Proteomic investigations demonstrated that exosomes are composed of a specific subset of extracellular and cellular proteins of the cell type that secretes them but also composed of nonspecific intracellular proteins from endosomes, plasma membrane, and cytosol that are common to all cell types. Of interest, exosomes are usually lacking proteins found in their nucleus, mitochondria, endoplasmic reticulum and the Golgi apparatus suggesting that protein sources are selected from specific subcellular compartments and not obtained from other randomly available protein entities. Columbo et al. [66] have proposed a schematic representation of a canonical exosome depicting a vesicle enclosed by a bi-lipid layer that is populated with spatially specific intracellular domains of 1) lipid raft-bound fusion proteins of annexins, flotillins, RABs, and ARFs and 2) other intracellular domains of cytosolic histones, ribosomal proteins, and proteasomes, as well as extracellular domains of transmembrane-bound proteins of LSMPSs, and TfRs, and other adhesion molecules of tetraspanins and integrins. Although the protein content of exosomes has been extensively investigated, refinements of purification techniques are continuing to clarify their functional roles in each EV subgroup.

3.3.2. Lipids

The characteristic composition of the bi-lipid layer around exosomes is made up of specific families of sphingomyelin, phosphatidylserine, cholesterol, and ceramide with lipid-raft domains of proteins that are distributed differently within EV subtypes [67] [68]. Lipids are not randomly included into EVs but, similar to other biomolecules, they are specifically sorted to provide structural rigidity to EVs [69] and possibly to be involved in their formation and release [70]. It remains unclear whether the makeup of portions of the bi-lipid layer of the cell’s plasma membrane (PM) that contribute to the sorting complex remain the same throughout the transformative process of endosomes (IEs) to intraluminal vesicles (ILVs) housed within multi-vesicle bodies (MVBs). Studies show that exosomes differ from the secreting cells in terms of lipid composition suggesting the presence of sorting mechanisms for these specific lipid species into vesicles (see Biogenesis of Extracellular Vesicles Biogenesis, below). Further studies are required to elucidate the roles of lipids in the biogenesis and biological functions of EVs.

3.3.3. Ribonucleic Acids (RNAs)

Since the 2006-2007 discoveries of RNAs in murine-derived EVs [37] [71], subsequent studies found the presence of intact mRNA [72], mRNA fragments [73], long non-coding RNA [74], miRNA [48], piwi-interacting RNA [74], and fragments of tRNA [75]. Most studies reported absence or minor presence of ribosomal 18S and 28S in EVs [76]. Evidence suggest that certain populations of RNAs are loaded and enriched in specific subtypes of EVs and excluded in others by active sorting mechanisms [77] [78]. By horizontal transfer, loaded EVs were observed to release specific mRNAs that regulated gene expression in the parental cells [79], increased protein expression in other cells [71], triggered neoangiogenesis in endothelial cells [80], enhanced cell survival and repair tissue under stressful conditions [81] [82], and promote cell differentiation, proliferation, and immune regulation [82]. EV-mediated transfer of mRNAs from adipocytes has also been shown to stimulate lipid synthesis [83] and secreted into the blood circulation for other extracellular physiological roles [84] [85] [86] [87]. However, the precise individual RNA’s contributions to regulate neighboring or distant cellular effects remain difficult to assess [74].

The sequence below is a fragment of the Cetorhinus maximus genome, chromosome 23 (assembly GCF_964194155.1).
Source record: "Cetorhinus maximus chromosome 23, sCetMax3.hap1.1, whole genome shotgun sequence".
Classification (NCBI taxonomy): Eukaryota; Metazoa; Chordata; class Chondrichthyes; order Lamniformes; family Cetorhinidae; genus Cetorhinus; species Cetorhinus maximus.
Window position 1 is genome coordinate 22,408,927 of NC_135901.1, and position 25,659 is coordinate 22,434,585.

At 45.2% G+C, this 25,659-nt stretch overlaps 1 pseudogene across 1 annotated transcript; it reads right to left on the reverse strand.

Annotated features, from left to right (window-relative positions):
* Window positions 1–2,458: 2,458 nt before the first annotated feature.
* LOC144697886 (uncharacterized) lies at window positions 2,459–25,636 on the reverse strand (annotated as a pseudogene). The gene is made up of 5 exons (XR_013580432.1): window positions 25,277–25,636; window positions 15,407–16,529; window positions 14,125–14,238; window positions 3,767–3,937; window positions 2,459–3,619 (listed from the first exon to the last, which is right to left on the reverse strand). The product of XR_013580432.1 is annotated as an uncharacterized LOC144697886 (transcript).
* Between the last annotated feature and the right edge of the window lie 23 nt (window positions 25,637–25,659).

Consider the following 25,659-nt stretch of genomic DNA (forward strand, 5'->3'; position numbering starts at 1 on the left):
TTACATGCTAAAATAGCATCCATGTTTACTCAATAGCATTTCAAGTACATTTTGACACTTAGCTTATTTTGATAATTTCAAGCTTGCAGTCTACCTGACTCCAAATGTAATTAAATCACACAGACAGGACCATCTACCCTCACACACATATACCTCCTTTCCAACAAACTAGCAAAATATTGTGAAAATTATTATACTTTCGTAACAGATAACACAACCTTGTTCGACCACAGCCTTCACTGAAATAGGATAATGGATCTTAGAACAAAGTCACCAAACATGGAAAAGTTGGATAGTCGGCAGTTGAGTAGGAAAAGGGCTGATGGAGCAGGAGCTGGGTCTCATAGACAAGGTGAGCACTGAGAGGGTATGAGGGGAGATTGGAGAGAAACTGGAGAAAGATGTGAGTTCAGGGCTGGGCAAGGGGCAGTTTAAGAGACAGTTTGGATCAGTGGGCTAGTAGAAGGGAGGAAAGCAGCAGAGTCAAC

3.3.4. Deoxyribonucleic Acids (DNAs)

The presence of oncogenic DNAs, mitochondrial DNAs, single and double-stranded DNAs [88] [89] have been detected in EVs targeting fibroblasts [90] and in tumor cells [91]. Currently, the biological significance of DNA cargo in EVs is unknown.

3.4. Biogenesis of Extracellular Vesicles

Although microenvironmental factors such as hypoxia [92] and inflammation [93] have been proposed as initiators for MSCs to commence biogenesis and secretion of EVs, it is likely that both extracellular factors and intracellular demands play specific roles in the regulation and sorting of EVs for intracellular requirements and for cell-cell communications [94].

3.4.1. Exosome Formation

In the “classic endocytic pathway”, the process begins in the parent cell membrane by the initiation of curvature-induction mechanism(s) that sort membrane constituents such as lectins [95], lipid-membrane protein rafts [96] [97], tetraspanin-enriched microdomains [98] [99] [100] for shaping, sizing, composing, and inward budding of the vesicle. Both the protein Endosomal Sorting Complex Required for Transport (ESCRT), located at the neck region of the emerging bud, and the clathrin-dependent or caveolae-dependent membrane pathways, are believed to play significant roles in the fission of the membrane’s bud to form early endosomes.

Figure 1 shows the pathway of Extracellular Vesicles (EVs). Biogenesis, degradation and secretion of EVs generally follows the classic endolysosomal pathway that orchestrates Endocytosis, MultiVesicle Body (MVB) formation, Exosome (E) fusion and secretion, or autophagy induction and lysosomal cargo degradation and subsequent recycling, preserving cellular homeostasis. Alternatively, a second immediate pathway involves the release of Microvesicles (MV) directly from the plasma membrane often during cell stress. Different sorting pathways exist directing EVs predestined for either secretion or degradation. During apoptosis, membrane blebbing precedes the release of larger sized apoptotic vesicles. EVs deliver their cargo of proteins, lipids and RNAs by the interaction of transmembrane proteins on EVs with receptors on cell membranes through several pathways such as phagocytosis, fusion or endocytosis.